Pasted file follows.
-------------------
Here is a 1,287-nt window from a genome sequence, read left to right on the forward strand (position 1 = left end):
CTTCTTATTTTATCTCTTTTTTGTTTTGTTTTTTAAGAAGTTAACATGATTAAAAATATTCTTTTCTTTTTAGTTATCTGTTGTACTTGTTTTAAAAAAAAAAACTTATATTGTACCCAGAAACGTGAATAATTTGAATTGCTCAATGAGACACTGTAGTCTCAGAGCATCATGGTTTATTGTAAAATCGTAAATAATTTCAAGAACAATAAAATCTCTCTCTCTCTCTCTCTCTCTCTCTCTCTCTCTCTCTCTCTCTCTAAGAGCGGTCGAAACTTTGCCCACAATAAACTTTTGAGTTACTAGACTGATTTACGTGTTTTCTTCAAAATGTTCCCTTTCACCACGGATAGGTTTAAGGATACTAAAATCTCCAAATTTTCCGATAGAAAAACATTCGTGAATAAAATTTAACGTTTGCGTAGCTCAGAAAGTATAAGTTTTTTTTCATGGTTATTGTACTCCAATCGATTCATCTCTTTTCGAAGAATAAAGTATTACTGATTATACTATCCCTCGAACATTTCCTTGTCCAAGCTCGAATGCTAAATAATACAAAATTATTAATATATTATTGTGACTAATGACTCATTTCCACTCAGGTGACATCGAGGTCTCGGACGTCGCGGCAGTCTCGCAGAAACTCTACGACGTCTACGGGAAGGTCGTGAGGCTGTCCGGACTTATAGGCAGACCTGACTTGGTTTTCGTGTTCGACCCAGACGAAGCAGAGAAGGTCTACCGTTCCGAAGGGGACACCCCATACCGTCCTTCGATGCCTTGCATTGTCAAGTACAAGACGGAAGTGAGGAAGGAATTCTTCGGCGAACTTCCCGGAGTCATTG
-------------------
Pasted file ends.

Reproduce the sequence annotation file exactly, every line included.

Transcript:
Here is a 1,287-nt window from a genome sequence, read left to right on the forward strand (position 1 = left end):
CTTCTTATTTTATCTCTTTTTTGTTTTGTTTTTTAAGAAGTTAACATGATTAAAAATATTCTTTTCTTTTTAGTTATCTGTTGTACTTGTTTTAAAAAAAAAAACTTATATTGTACCCAGAAACGTGAATAATTTGAATTGCTCAATGAGACACTGTAGTCTCAGAGCATCATGGTTTATTGTAAAATCGTAAATAATTTCAAGAACAATAAAATCTCTCTCTCTCTCTCTCTCTCTCTCTCTCTCTCTCTCTCTCTCTCTAAGAGCGGTCGAAACTTTGCCCACAATAAACTTTTGAGTTACTAGACTGATTTACGTGTTTTCTTCAAAATGTTCCCTTTCACCACGGATAGGTTTAAGGATACTAAAATCTCCAAATTTTCCGATAGAAAAACATTCGTGAATAAAATTTAACGTTTGCGTAGCTCAGAAAGTATAAGTTTTTTTTCATGGTTATTGTACTCCAATCGATTCATCTCTTTTCGAAGAATAAAGTATTACTGATTATACTATCCCTCGAACATTTCCTTGTCCAAGCTCGAATGCTAAATAATACAAAATTATTAATATATTATTGTGACTAATGACTCATTTCCACTCAGGTGACATCGAGGTCTCGGACGTCGCGGCAGTCTCGCAGAAACTCTACGACGTCTACGGGAAGGTCGTGAGGCTGTCCGGACTTATAGGCAGACCTGACTTGGTTTTCGTGTTCGACCCAGACGAAGCAGAGAAGGTCTACCGTTCCGAAGGGGACACCCCATACCGTCCTTCGATGCCTTGCATTGTCAAGTACAAGACGGAAGTGAGGAAGGAATTCTTCGGCGAACTTCCCGGAGTCATTG